• Knoxville air quality:10.2 μg/m3 *
  • Athens air quality: 10.0 μg/m3

* Above the World Health Organization target for average annual PM2.5 of 10 μg/m3

While Nashville air quality may be deemed acceptable based on key U.S. EPA standards, the capital city is not impervious to pollution spikes that can jeopardize the health of residents. In March 2021, Nashville experienced PM2.5 readings as high as 42 μg/m3 (nearly 4 times the WHO’s annual PM2.5 target, and 2 times higher than its daily PM2.5 target).

Importantly, area emission sources can cause very high, localized spikes that can induce adverse health effects and trigger asthma attacks, even when city-wide pollution levels are deemed safe.

Follow Nashville’s real-time air quality index (AQI) levels on this page or with the IQAir-AirVisual mobile app to be notified when pollution levels reach dangerous levels. Observe the health recommendations when Nashville air pollution exceeds or is anticipated to exceed “good” standards.

What causes air pollution in Nashville?

Nashville is the capital and most populous city of Tennessee. Its environment is shaped by both its urban center and agricultural surroundings. Major pollution sources in Nashville include:2


  • the daily transit of nearly 700,000 residents via motor vehicles
  • power plants
  • factories
  • diesel exhaust from construction equipment, commercial trucks, and railway trains
  • resuspended dust during construction and road repair
  • boats and ships on the Cumberland River
  • wind-blown pesticides and dust from agricultural fields

In 2010, Tennessee ranked 11th for industrial toxic air pollution caused by coal-based power generation by the National Resources Defense Council.3 During that year, Tennessee’s coal-based plants emitted more than 9.6 million pounds of harmful chemicals, accounting for 37 percent of state pollution and about 3 percent of all pollution from U.S. power plants. In 2021, the Tennessee Valley Authority (the state’s federally owned energy corporation) committed to phasing out coal power by 2035, instead turning toward gas, nuclear, and renewable energy.4 If achieved, the TVA could significantly reduce air pollution exposure for Nashville residents and reduce its carbon (greenhouse gas) emissions by 80 percent.

Wildfires represent a sporadic and temporary pollution source that can significantly impact Nashville air quality. Increasingly hot and dry conditions have contributed to increasingly prevalent and dangerous wildfires in recent years. In 2019, 529 wildfires burned over 5,300 acres across the state, contributing to PM2.5 levels above WHO targets in Nashville during July, August, and September.5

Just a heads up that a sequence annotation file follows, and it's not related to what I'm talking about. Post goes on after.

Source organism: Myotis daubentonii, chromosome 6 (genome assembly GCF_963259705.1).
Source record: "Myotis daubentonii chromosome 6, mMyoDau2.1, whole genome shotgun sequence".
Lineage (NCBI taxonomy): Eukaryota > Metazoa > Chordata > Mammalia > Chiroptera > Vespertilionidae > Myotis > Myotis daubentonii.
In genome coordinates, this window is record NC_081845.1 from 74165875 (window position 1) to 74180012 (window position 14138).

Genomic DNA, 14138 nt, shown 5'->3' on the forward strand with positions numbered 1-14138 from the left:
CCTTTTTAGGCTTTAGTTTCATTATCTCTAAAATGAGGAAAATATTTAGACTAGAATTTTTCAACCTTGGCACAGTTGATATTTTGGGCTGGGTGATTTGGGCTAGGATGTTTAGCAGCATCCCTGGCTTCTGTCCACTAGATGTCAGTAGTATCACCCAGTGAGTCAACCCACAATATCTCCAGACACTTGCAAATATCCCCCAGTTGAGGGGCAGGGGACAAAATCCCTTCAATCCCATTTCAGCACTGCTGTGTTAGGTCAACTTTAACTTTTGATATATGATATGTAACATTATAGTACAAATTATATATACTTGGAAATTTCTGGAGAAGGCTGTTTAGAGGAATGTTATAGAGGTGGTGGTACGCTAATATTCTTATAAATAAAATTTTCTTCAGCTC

When a Spare the Air alert is in place within the Napa area, people should reduce or forego outdoor activities as much as possible to protect their health, and limit pollution emitting activities which may contribute to the city’s poor air quality.

When is Nashville air quality the worst?

Air quality in Nashville is largely seasonal.

In the summer months, high temperatures and stagnant air combine to increase the prevalence and longevity of ambient air pollutants. Ozone is the primary threat during these months, often reaching “moderate” to “unhealthy” levels for hours at a time.

Unlike most other commonly measured air pollutants, ozone is not emitted directly into the atmosphere. Rather, it is formed when ambient nitrogen dioxide (NO2) and volatile organic compounds (VOCs) react in the air in the presence of sunlight and heat (UV radiation).

Since sunlight and heat are key to start chemical reactions between precursor pollutants, ozone tends to exist at higher levels during the summer and during hot summer afternoons in particular. Hotter temperatures accelerate ozone formation, increasing ambient ozone levels. During the 2017 to 2019 monitoring period, Nashville experienced 6 days of “orange” ozone levels and 1 day of “red” ozone levels.

While Nashville ozone levels tend to subside in the winter when sunlight and heat is less abundant, PM2.5 pollution becomes more prevalent. Winter wood burning, increased car idling, and cool air inversions, weather conditions that trap air pollutants in the lower atmosphere, drive Nashville’s winter PM2.5 levels. In the absence of summer wildfires, Nashville’s most PM2.5 polluted months would be November, December, and January.